Hoeppner was an entrepreneur who rented a small store and tavern in Danzig. George von Trappe, the Russian government emissary who happened to be one of Hoeppner’s clients, was impressed by his business skills. He shared information about Catherine II's Manifests and about the possibilities of the Mennonites’ emigration. When living conditions for Mennonites in Polish Prussia deteriorated under the rule of Emperor Frederick II, the Danzig congregation encouraged Hoeppner and his colleague Johann Bartsch to visit Russia. The goal of the visit was to clarify the terms of emigration and to find suitable lands for settlement.    

In the fall of 1786, Hoeppner and Bartsch left for Russia. They approved a place for settlement near Beryslav. In the spring of 1787, as a result of the negotiations with statesman G. Potemkin,  'Privileges’ was written. The document was signed by Catherine II in 1788.

‘Privileges’ guaranteed the emigrants favorable living conditions. It allowed for religious expression and self-governance and encouraged the adoption of human rights and economic rationality. Mennonites were promised lands, credits and the right to run businesses. Through signing this agreement, the deputies secured their own future as well. According to the document, they themselves had the right to inherit mills that had to be built with state funding and to own stores, breweries and vinegar businesses.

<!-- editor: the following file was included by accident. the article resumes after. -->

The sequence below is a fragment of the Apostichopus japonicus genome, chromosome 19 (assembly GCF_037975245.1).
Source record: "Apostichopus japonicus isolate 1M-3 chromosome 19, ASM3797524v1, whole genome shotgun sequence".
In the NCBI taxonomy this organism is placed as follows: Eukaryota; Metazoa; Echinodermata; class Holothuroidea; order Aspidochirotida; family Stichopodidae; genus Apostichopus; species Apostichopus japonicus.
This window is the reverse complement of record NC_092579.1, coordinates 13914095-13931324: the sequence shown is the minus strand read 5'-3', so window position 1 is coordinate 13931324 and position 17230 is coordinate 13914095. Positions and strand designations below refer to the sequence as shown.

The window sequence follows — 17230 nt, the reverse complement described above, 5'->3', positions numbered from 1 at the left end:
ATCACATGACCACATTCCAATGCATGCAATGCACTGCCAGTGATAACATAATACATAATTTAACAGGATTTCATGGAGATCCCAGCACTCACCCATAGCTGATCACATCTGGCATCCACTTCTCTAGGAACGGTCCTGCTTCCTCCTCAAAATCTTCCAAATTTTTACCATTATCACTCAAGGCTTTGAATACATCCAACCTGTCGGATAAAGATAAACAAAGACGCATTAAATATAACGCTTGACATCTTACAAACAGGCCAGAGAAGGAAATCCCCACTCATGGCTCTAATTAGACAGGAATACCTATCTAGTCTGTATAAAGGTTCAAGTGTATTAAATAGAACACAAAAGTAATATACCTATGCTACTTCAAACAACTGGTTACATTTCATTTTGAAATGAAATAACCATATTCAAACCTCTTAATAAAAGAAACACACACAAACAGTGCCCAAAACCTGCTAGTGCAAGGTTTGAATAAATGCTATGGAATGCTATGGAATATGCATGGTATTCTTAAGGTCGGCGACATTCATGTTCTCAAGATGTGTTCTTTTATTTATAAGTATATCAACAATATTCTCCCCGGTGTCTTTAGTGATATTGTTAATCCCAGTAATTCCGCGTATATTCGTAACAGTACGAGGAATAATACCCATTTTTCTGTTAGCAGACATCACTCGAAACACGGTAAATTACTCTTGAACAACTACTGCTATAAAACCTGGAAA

The first group of emigrants went to Russia in 1787–1788.  As they progressed towards Beryslav, the Russian government changed the location of the Mennonite settlement because of threats coming from the Ottoman Empire. The new Chortitza lands were not as fertile as in Beryslav and the Mennonites accused Hoeppner and Bartsch of a fraud. Hoeppner was excluded from the congregation and put into prison. But when the new emperor Alexander I came to power, Hoeppner was accepted back into the congregation. He spent his last years in the Kronsweide colony.

According to the Mennonite Heritage Village in Steinbach (Canada) a memorial was put on Hoeppner’s grave in 1890. During the 1960-70’s it was moved from Ukraine to Canada as a remembrance to a new stage in European Mennonite history.

 

From individual to organized compassion

Author: Frédéric de Coninck

How can we explain why many people in favour of individual compassionate actions towards those in need have reserves immediately we initiate discussion concerning structures dealing with these problems?